"I was on my way to dinner at my girlfriend's house," the patient says to Stoy, who is cleaning blood off the man's face and arms with alcohol swabs. His wounds aren't life-threatening.
    "Well, I think you're going to be a little late," Stoy jokes.
    "Code 1," Stoy yells to Hegdahl, who is driving the ambulance. No need for sirens or lights.
    Within 15 minutes, ambulance 8831 pulls into Asante Rogue Regional Medical Center in Medford, where Stoy and Jon Gavin, firefighter/paramedic for District 5, hand off their patient to trauma nurses in red scrubs.
    Most firefighters would tell you the surges of adrenaline are one of the perks of the job. But after a full career as a firefighter, the adrenaline rush has its consequences. Heart attacks are one of the major causes of firefighter fatalities, Karns says.
    "It is generally felt that the unpredictable and spontaneous transition from a normal work environment to a dynamic emergency or fire scene puts considerable stress on the cardiovascular system," Karns says.
    It's something every firefighter/paramedic must adapt to, says Ashland Battalion Chief David Shepherd.
    "It's a great job with great benefits, and we can retire five years earlier than other employees in the retirement system," he says. "The reason is, though, that a lot of firefighters die fairly young."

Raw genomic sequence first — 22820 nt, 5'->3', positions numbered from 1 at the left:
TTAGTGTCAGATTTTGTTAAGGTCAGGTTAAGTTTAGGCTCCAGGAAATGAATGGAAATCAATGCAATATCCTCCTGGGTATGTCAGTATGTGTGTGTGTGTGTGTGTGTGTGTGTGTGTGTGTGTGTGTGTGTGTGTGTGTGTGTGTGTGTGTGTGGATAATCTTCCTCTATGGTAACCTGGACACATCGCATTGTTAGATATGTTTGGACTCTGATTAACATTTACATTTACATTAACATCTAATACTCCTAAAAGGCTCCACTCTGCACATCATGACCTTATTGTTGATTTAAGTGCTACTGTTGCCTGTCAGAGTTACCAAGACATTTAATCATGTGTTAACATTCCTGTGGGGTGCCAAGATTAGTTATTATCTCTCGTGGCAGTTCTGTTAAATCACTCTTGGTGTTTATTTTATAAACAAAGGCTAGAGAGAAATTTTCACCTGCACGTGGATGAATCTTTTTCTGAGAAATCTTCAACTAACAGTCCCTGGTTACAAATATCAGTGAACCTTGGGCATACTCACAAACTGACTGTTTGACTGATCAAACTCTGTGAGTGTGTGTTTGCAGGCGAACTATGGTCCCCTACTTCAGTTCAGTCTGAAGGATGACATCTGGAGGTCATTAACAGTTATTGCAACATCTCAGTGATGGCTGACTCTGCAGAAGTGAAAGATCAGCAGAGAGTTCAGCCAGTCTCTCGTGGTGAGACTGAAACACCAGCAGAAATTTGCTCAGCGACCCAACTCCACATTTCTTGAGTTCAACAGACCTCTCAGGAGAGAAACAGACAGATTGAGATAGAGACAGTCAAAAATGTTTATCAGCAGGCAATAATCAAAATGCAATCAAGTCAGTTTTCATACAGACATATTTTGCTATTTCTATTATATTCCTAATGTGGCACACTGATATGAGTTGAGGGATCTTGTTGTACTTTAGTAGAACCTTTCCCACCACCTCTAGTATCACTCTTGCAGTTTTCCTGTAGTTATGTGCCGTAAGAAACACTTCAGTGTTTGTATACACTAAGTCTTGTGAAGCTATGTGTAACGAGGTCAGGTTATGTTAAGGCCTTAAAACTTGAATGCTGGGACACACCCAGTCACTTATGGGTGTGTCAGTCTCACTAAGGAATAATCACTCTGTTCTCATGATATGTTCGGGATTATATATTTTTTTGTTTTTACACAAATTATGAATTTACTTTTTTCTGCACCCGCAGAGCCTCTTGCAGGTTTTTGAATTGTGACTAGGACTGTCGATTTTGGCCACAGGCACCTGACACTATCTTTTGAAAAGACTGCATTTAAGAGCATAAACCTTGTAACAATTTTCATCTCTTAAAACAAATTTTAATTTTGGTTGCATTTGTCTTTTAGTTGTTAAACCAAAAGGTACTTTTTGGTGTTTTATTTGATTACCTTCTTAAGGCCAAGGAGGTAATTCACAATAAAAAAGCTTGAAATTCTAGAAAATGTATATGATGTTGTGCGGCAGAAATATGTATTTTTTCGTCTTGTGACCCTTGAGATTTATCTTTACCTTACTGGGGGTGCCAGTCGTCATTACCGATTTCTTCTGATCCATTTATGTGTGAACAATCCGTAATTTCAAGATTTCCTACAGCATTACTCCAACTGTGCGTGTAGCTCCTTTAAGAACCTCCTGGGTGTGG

Not every call is a life-or-death emergency. But that's not what firefighting is about, Turner says. It's about making a difference.
    He recalls a Sunday morning when a young girl in a white dress ran out to her garage with a balloon in her hand. She tripped down the steps and split the front of her head open.
    "Head lacerations bleed a lot," Turner says.
    He and the other responding firefighters/paramedics found the girl bleeding profusely from her forehead. Both she and her mother were hysterical.
    "It was one of the most horrific things for them," he says. "But I managed to calm the mother down and bandage up the girl's head."
    Turner summoned a volunteer firefighter to retrieve a teddy bear from the ambulance.
    "Now you need to give him a really good name and a really good home," he told the girl.
    Soon the girl and her mother were laughing and playing games with the bear.
    "That's what I do," Turner says.
    But there are times when even the most heroic of efforts can't save the day.
    It's a Saturday afternoon in September 2006, and it's 100 degrees outside. Humidity: zero.
    Then the alarm sounds.
    A kitchen fire has been reported at Callahan's Lodge near the Siskiyou Summit, some 15 minutes away.
    By the time Turner and other Ashland crews arrive, the popular, 59-year-old lodge and restaurant are engulfed in flames.
    "We pulled off the freeway and before you even dropped into the parking lot, I had to put my hand over my face, even with the window rolled up, to block my face from the radiant heat the fire was giving off," Turner recalls.
    Attired in full bunker gear — trousers with overall straps attached, boots, jacket, helmet, air tank, flash hood and axes or hoses, weighing a combined 100 pounds — the men battle the wall of flame as it tears through the roof and into the sky.
    A helicopter that happens to be in the area training with a bucket dumps water, but it turns to steam in the heat.
    The firefighters' biggest concern is the propane tank that would have leveled the entire area if the fire reached it, Turner says.